I hate vanity presses. I really do. They prey on their victims, bleed them dry, and then toss them aside. Are there exceptions? I’m sure there must be a few, but not enough to invalidate my point or change my view of the execrable creatures operating these businesses.
The only thing I detest more is a vanity press masquerading as a traditional publisher. They can be hard to spot, especially when they hit all the right notes about not charging authors for editing, proofreading, cover art, printing, and marketing assistance. You have to read closely to discover the red flags. Here are some that I’ve found:
- They require the author to buy a minimum number of copies of their book, maybe as few as 10 or as many as 50. If you do that, you’re paying to publish.
- They hold back earned royalties until their publishing expenses are covered. They might as well drop the charade and charge you upfront.
- They charge a reading or submission fee. Run the other way! They just want your money.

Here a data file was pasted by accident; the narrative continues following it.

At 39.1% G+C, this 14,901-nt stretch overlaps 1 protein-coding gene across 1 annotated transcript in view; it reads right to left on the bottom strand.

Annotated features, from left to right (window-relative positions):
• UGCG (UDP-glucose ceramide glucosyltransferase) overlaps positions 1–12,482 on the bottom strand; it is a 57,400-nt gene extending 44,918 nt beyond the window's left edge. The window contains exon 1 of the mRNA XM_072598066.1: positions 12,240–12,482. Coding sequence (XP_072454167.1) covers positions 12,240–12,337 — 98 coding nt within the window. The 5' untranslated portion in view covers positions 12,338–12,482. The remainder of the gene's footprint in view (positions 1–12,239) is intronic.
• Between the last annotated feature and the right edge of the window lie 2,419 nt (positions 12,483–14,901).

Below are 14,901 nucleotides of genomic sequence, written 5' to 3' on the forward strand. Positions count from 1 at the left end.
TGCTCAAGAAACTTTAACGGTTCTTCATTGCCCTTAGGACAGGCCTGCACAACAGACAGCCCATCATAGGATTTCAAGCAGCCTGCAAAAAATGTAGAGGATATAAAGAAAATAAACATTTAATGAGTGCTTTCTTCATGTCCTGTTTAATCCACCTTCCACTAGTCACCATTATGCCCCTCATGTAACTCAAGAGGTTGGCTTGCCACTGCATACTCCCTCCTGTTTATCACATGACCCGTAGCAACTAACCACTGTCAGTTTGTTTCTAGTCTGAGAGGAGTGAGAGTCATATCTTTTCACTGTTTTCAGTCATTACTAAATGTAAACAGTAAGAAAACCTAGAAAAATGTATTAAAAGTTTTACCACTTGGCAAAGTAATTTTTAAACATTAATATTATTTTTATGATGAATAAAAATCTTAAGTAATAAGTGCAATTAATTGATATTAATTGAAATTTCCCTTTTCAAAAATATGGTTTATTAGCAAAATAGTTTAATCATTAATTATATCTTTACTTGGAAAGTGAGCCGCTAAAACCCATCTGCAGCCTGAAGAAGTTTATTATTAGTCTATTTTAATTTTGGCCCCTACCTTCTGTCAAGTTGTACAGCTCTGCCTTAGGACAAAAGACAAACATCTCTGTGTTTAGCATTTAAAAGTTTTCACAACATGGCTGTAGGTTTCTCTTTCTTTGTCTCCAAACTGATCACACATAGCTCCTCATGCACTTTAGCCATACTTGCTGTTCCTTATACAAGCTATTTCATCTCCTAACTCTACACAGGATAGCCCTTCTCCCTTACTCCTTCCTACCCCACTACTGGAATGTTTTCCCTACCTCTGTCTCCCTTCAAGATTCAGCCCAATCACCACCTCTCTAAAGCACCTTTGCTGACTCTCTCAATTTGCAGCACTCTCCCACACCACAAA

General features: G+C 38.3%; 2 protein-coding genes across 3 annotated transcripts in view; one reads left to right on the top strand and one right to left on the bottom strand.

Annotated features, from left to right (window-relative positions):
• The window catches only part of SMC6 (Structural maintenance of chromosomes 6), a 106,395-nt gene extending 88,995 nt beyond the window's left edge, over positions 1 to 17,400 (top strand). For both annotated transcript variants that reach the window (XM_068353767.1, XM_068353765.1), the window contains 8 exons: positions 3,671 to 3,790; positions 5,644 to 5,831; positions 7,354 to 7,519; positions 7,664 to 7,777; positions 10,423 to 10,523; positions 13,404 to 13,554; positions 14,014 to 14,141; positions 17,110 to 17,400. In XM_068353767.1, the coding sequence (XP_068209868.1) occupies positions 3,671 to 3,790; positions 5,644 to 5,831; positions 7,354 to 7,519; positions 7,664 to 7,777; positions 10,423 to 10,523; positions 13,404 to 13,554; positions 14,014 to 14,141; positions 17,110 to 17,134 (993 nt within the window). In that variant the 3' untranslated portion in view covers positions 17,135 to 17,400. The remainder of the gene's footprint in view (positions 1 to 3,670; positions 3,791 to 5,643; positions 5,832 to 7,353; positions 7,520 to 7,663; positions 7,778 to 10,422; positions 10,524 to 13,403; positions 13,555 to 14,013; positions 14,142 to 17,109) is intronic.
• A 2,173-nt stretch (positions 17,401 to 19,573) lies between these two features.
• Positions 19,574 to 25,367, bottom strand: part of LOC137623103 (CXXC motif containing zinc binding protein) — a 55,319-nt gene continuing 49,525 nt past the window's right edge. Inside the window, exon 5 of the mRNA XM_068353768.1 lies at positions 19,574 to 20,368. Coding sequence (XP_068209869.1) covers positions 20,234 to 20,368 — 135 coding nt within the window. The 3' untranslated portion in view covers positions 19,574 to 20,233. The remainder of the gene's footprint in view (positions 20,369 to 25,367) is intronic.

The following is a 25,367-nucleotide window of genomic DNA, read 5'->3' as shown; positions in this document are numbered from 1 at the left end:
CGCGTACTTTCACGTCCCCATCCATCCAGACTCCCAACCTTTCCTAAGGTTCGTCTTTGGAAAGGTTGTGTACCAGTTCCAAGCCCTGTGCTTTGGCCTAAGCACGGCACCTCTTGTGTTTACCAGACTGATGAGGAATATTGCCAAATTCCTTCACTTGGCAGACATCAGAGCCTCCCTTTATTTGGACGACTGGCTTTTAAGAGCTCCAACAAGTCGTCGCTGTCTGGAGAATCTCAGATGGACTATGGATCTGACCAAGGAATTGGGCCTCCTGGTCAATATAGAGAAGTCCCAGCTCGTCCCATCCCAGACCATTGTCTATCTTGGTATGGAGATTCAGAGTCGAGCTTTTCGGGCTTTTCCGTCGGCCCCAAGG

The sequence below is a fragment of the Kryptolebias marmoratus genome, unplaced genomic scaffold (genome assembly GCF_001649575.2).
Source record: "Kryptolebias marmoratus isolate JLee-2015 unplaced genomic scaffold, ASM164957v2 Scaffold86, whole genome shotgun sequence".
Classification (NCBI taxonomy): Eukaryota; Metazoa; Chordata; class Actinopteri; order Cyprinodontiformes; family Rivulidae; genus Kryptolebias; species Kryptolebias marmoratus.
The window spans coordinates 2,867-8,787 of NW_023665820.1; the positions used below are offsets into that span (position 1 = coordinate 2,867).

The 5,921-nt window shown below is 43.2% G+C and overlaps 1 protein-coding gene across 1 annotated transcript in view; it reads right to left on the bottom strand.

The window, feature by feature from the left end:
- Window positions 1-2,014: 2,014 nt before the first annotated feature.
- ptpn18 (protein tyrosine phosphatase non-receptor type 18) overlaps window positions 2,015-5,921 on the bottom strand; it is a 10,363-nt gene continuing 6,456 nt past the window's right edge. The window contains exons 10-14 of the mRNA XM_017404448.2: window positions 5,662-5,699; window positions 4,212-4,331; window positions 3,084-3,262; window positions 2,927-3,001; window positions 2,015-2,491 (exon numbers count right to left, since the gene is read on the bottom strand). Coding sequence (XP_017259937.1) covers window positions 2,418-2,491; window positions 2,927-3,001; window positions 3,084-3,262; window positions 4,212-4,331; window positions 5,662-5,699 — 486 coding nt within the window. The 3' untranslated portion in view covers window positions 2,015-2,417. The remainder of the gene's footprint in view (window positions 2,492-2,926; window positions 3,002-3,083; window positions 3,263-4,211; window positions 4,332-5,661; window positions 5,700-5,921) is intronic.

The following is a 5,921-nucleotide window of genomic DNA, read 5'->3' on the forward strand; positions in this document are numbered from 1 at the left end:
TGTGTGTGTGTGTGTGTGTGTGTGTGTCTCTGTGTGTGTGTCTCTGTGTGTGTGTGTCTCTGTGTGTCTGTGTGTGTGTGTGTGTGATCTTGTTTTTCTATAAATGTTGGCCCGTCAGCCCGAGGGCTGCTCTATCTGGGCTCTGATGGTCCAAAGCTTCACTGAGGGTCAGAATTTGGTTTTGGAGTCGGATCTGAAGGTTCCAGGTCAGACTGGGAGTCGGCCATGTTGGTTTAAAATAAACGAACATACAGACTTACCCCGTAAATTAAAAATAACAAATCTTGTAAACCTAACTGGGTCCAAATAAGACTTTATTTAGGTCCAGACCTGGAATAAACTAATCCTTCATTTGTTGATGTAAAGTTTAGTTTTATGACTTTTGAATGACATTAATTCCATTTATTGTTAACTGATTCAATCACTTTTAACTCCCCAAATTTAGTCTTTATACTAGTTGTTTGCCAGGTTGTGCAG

- They will include language in the contract that says they can drop you after a specific period of time, say six months, if you haven’t sold a certain number of books. When you’re 20 books short of the goal at the 5 1/2 month mark, guess what you’re going to do.
- They will try to cross-sell you special services like a personal publicist or marketing consultant. These so-called services are worthless. If it’s a small publisher, they lack connections and will just do the same things you’re already doing on your blog, Twitter, Facebook, LinkedIn, and so on. If it’s a Big Five publisher, congratulations! You can stop reading now.
Submitting to publishers is a time consuming and emotional process. More than once I’ve received a contract offer, only to discover the publisher was a well-disguised vanity press. That’s an awful feeling, but I’m learning to spot the flags. I wish Preditors and Editors was still around. Thank God for Absolute Write.